Pneumonia prevention

Pointers for the prevention of pneumonia | York Press

Calf pneumonia or bovine respiratory disease (BRD) is a complex multifactorial disease typically seen in housed young calves. BRD causes inflammation and damage to the lungs and airways that is often irreversible. Now is the time to start planning your pneumonia prevention strategy before housing and before inclement weather arrives.

There are many viruses and bacteria that can cause pneumonia in calves, even neighboring farms can have different viral and bacterial issues. The only way to find out what’s causing disease in your herd is to get tested – this involves getting blood, nasal swabs, or lung tissue samples if you have any discharge. However, other factors also play a role in outbreaks, including: weather conditions, ventilation, stressors (eg mixing, weaning or overcrowding) and calf immune status (BVD).

The clinical signs of advanced pneumonia can be easy to spot. These include:

  • Feed reduction
  • Dull attitude
  • Head fall
  • Increased respiratory rate
  • Runny nose
  • Cough

One of the first signs that a calf is suffering from pneumonia is an increase in temperature, but it can occur days before other signs appear. Taking an animal’s temperature can help detect and treat a disease before it gets worse and permanent damage occurs.

Making sure your calves have good immune status can reduce cases of pneumonia. The quality and amount of colostrum a calf consumes affects its ability to fight disease, so ensure the calves get 3-4 liters, or at least Colostrum 10% of their body weight within 6 hours of birth is essential.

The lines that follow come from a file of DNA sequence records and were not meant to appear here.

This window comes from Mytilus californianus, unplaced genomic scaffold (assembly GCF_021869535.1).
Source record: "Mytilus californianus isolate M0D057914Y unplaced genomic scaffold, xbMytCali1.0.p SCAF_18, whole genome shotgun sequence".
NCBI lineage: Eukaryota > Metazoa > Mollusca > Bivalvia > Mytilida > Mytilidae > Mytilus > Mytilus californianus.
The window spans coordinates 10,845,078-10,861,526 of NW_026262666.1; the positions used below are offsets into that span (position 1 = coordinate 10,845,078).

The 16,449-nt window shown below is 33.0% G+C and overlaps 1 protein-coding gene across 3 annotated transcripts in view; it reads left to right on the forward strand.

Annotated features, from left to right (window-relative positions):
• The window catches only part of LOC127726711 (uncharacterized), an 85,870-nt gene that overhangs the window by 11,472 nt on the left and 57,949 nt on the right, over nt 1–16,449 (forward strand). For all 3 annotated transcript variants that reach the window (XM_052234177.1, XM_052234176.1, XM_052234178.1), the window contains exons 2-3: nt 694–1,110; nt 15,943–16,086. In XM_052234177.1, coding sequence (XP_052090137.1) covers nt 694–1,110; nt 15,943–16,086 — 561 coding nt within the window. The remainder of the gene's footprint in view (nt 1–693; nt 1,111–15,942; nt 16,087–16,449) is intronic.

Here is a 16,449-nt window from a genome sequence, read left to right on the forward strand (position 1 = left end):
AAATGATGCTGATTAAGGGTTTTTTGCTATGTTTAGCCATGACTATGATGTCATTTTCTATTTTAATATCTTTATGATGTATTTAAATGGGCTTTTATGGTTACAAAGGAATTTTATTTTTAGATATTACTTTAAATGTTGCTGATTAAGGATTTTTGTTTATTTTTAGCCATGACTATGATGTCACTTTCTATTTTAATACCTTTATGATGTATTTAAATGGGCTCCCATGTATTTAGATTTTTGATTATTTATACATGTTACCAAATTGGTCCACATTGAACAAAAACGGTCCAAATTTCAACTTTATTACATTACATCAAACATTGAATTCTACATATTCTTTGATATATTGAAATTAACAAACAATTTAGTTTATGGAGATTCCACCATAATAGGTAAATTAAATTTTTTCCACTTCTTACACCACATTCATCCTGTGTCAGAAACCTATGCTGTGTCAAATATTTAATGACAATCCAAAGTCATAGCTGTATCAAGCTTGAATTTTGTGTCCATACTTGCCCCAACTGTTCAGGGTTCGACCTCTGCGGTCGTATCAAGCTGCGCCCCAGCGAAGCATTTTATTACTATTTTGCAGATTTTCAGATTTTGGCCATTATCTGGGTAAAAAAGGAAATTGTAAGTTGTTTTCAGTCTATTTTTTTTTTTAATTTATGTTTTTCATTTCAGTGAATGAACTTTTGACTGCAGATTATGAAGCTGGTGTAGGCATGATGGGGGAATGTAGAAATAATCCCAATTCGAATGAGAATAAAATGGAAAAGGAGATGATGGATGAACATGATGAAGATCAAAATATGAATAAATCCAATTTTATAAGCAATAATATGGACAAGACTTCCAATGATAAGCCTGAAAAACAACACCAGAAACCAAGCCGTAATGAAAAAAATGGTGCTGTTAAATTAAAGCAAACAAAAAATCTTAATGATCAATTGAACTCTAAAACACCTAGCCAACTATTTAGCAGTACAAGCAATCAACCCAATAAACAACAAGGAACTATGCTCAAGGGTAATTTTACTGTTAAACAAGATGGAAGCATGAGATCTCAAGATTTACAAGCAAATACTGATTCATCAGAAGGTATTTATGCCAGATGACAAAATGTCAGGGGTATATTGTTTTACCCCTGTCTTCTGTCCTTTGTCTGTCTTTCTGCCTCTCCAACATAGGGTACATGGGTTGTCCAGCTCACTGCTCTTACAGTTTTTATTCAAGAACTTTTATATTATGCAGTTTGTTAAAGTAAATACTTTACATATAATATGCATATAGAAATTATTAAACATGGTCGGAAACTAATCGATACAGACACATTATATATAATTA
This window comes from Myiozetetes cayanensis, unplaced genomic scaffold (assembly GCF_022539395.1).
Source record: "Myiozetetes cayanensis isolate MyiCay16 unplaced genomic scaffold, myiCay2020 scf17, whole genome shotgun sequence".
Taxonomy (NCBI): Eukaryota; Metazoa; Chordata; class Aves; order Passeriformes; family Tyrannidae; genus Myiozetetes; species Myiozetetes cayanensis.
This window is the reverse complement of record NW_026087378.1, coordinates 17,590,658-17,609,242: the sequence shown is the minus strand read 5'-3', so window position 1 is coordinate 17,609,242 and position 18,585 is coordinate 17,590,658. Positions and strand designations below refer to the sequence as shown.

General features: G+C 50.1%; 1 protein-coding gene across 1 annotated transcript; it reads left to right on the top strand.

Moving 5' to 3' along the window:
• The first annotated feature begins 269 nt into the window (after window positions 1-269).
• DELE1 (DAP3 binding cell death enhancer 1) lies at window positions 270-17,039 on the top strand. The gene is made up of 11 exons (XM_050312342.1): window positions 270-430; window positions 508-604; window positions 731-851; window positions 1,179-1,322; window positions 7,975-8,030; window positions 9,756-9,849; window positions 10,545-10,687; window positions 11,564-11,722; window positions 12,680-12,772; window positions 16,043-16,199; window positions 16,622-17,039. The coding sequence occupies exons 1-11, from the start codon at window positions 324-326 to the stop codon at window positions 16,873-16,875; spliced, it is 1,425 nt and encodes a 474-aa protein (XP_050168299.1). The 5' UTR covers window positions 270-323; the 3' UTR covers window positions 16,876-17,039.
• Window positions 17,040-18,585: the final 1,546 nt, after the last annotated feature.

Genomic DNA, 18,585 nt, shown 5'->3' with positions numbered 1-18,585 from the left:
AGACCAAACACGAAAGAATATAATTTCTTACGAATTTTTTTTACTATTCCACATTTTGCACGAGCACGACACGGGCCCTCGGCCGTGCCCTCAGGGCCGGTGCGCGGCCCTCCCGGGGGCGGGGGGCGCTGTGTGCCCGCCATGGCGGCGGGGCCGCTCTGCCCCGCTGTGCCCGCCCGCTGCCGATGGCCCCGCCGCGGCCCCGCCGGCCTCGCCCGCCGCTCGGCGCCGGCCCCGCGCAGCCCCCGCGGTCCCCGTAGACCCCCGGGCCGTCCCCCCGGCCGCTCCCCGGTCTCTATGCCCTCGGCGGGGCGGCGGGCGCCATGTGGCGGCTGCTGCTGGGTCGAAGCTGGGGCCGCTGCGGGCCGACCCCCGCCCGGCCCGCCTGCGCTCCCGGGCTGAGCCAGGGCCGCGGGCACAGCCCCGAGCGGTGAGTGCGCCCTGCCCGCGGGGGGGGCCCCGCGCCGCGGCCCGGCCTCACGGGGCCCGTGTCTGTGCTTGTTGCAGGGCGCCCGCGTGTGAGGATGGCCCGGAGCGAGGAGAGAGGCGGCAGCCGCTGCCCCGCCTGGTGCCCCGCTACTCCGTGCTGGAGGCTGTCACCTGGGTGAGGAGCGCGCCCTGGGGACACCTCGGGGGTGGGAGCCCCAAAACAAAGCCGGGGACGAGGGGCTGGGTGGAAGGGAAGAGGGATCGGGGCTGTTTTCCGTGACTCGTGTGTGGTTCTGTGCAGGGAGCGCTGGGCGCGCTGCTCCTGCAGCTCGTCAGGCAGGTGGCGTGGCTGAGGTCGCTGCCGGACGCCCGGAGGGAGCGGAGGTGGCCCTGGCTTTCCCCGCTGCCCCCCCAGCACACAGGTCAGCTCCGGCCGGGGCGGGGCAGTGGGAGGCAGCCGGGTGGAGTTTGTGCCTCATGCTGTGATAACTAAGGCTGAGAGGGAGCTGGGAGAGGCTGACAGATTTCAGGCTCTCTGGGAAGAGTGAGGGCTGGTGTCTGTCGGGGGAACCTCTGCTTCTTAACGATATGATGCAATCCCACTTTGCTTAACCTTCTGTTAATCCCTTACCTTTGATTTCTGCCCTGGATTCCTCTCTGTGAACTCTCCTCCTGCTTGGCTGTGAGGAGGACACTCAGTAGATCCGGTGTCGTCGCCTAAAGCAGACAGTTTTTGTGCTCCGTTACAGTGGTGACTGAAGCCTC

Vaccination protocols can also boost immune status, leading to reduced losses and improved growth rates. The following points are useful to consider when thinking about the use of the vaccine:

  • Route of vaccination – each produces immunity via different mechanisms – these are not just alternative forms of administration!
  • Intranasal vaccines give faster onset of coverage, but for a shorter period of time.
  • Most injectable vaccines need to be given in two doses. The first primers the immune system and the second gives duration of coverage by strengthening the immune response. Protection is not complete for 2 weeks after the second dose.

Choosing the right vaccine for your individual needs is not always straightforward, so you should always consult your herd veterinarian. For more information, please call the firm on 01751 469343 or send us an email. [email protected]

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